The name Marathon comes from the legend of Philippides (or Pheidippides), the Greek messenger.
The marathon is a long-distance race with an official distance of 42.195 kilometers (approximately 26 miles 385 yards), usually run as a road race. The event was instituted in commemoration of the fabled run of the Greek soldier Pheidippides, a messenger from the Battle of Marathon to Athens, who reported the victory. The marathon can be completed by running or with a run/walk strategy. There are also wheelchair divisions.
The marathon was one of the original modern Olympic events in 1896, though the distance did not become standardized until 1921. More than 800 marathons are held throughout the world each year, with the vast majority of competitors being recreational athletes, as larger marathons can have tens of thousands of participants.
The name Marathon comes from the legend of Philippides (or Pheidippides), the Greek messenger. The legend states that he was sent from the battlefield of Marathon to Athens to announce that the Persians had been defeated in the Battle of Marathon (in which he had just fought), which took place in August or September, 490 BC. It is said that he ran the entire distance without stopping and burst into the assembly, exclaiming "we have won!", before collapsing and dying. The account of the run from Marathon to Athens first appears in Plutarch's On the Glory of Athens in the 1st century AD, which quotes from Heraclides Ponticus's lost work, giving the runner's name as either Thersipus of Erchius or Eucles. Satirist Lucian of Samosata (2nd century AD) first gives an account closest to the modern version of the story but is writing tongue in cheek and also names the runner Philippides (not Pheidippides).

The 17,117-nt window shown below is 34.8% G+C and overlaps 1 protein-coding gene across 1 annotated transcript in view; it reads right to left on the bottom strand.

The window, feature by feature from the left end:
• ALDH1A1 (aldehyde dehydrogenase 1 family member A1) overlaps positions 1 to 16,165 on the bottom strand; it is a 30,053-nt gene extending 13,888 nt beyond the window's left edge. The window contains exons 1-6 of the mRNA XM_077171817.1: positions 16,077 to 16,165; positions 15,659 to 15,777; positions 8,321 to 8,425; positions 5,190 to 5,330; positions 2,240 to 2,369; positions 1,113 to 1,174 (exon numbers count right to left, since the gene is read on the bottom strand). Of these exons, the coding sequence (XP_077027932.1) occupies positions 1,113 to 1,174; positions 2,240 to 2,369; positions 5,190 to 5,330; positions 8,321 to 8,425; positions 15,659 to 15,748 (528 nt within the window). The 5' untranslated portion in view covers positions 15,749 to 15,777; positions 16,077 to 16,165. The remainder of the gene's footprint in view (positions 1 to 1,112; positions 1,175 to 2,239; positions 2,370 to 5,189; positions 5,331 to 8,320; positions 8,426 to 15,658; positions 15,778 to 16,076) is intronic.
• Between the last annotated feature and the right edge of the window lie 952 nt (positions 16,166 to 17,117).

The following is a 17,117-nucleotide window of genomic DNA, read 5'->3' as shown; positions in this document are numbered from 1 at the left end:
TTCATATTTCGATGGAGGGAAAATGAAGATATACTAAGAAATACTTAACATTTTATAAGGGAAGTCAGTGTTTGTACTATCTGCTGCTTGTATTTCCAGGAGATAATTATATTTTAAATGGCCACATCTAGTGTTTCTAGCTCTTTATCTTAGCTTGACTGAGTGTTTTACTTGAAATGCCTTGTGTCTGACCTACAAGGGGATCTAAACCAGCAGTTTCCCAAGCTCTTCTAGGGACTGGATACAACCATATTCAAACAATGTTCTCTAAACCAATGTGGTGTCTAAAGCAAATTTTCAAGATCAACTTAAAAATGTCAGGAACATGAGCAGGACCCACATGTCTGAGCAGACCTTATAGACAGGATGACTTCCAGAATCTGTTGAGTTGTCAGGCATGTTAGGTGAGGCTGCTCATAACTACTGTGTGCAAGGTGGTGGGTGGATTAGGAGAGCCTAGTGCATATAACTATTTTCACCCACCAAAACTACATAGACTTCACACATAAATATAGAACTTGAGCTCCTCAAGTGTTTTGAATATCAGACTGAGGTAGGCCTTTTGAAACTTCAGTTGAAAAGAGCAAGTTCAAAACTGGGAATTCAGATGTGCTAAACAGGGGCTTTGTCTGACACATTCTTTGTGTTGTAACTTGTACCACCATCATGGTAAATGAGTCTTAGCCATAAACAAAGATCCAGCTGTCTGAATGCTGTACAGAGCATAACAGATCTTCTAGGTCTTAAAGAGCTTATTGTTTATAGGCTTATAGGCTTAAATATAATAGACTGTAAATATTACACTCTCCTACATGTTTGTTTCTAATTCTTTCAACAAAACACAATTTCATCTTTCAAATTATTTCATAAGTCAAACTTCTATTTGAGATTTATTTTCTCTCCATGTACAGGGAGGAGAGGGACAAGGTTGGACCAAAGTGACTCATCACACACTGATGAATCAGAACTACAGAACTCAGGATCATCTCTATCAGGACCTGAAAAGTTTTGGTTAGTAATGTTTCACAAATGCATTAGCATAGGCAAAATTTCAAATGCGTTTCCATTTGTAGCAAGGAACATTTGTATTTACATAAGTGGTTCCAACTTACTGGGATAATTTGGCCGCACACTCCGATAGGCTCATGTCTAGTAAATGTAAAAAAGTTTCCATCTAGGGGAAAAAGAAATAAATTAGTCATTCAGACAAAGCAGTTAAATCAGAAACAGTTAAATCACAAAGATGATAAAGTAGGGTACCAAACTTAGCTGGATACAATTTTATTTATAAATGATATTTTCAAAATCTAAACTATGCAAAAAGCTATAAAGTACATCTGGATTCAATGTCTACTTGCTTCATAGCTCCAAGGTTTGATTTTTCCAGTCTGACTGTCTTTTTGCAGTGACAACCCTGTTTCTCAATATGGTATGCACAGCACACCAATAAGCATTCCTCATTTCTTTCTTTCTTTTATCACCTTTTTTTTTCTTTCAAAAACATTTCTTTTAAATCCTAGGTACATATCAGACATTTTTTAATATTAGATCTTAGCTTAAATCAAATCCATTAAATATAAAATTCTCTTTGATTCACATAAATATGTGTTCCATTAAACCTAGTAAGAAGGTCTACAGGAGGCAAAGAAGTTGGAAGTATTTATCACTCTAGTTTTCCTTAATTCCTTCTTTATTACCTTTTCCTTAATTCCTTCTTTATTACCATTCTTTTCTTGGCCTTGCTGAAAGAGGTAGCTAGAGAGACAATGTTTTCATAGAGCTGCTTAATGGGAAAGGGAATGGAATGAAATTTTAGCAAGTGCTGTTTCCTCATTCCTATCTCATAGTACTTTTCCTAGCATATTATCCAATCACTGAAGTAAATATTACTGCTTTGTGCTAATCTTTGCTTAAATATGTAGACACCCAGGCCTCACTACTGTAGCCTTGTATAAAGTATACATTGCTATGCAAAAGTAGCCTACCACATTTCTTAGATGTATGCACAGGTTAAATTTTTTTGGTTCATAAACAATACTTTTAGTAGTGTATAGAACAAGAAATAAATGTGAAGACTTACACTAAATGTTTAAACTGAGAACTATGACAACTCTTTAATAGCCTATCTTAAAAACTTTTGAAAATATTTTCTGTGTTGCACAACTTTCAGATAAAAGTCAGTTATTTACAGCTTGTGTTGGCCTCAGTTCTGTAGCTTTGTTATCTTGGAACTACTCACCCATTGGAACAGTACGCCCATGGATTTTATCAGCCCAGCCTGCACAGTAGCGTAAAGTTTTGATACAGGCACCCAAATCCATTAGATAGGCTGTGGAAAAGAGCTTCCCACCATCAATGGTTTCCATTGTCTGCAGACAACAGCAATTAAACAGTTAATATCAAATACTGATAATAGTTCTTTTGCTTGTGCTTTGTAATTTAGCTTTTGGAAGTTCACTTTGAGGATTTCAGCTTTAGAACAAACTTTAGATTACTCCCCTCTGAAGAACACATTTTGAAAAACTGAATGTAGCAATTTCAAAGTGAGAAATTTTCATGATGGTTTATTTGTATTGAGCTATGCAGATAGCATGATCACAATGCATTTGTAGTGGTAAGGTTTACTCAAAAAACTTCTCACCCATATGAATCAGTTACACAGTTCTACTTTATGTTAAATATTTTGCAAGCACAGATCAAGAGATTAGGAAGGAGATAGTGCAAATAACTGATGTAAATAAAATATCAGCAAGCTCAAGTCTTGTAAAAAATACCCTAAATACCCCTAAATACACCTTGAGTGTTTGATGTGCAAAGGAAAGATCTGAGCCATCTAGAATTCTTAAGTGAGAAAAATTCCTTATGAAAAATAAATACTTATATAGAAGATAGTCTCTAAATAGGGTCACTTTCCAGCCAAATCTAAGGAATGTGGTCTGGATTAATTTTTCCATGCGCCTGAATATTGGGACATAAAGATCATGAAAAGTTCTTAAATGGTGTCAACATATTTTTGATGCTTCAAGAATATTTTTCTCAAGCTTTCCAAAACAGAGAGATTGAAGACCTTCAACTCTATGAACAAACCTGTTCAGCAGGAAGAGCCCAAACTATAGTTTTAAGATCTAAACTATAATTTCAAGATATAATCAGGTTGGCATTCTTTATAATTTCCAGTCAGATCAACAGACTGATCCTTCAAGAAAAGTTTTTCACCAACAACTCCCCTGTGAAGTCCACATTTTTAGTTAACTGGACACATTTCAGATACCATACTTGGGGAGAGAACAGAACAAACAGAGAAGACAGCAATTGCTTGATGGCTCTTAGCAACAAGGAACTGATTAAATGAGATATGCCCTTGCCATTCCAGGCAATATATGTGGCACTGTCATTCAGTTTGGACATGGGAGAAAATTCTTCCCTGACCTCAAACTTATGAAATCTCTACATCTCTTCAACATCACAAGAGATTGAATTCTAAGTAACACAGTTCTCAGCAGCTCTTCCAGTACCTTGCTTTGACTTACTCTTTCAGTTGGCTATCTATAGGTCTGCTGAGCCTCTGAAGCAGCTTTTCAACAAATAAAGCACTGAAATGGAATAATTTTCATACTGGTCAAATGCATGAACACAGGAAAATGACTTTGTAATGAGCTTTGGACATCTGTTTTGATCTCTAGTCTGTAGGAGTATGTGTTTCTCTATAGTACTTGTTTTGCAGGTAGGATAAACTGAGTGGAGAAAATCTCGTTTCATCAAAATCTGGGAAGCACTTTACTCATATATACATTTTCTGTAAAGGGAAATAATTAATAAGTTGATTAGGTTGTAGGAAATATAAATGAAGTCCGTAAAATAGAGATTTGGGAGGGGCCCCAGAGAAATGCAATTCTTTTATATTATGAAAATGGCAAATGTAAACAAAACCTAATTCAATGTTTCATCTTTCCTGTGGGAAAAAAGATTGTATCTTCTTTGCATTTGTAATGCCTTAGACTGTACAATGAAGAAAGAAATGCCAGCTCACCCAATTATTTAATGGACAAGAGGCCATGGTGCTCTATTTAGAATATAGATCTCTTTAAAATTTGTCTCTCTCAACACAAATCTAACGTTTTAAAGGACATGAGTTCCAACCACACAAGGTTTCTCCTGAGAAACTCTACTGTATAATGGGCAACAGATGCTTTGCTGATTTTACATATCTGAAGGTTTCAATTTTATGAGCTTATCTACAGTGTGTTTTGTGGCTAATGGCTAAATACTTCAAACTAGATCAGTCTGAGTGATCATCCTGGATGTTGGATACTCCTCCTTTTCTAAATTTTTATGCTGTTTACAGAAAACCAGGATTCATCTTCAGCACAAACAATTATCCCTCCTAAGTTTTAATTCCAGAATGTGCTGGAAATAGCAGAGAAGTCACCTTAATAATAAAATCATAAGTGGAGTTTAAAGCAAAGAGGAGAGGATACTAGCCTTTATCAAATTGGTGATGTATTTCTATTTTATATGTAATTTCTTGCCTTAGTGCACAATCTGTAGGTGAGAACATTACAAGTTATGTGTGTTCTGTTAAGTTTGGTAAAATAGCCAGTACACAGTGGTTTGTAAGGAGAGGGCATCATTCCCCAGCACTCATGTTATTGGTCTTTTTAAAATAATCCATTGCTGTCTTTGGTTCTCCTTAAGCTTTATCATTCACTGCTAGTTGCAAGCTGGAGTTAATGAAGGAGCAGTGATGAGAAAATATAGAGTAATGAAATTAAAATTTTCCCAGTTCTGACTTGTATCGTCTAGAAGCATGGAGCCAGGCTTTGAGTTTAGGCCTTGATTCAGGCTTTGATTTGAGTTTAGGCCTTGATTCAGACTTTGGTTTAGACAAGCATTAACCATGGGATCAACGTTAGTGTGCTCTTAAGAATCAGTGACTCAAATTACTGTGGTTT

There is debate about the historical accuracy of this legend. The Greek historian Herodotus, the main source for the Greco-Persian Wars, mentions Philippides as the messenger who ran from Athens to Sparta asking for help, and then ran back, a distance of over 240 kilometers (150 mi) each way. In some Herodotus manuscripts, the name of the runner between Athens and Sparta is given as Philippides. Herodotus makes no mention of a messenger sent from Marathon to Athens and relates that the main part of the Athenian army, having fought and won the grueling battle, and fearing a naval raid by the Persian fleet against an undefended Athens, marched quickly back from the battle to Athens, arriving the same day.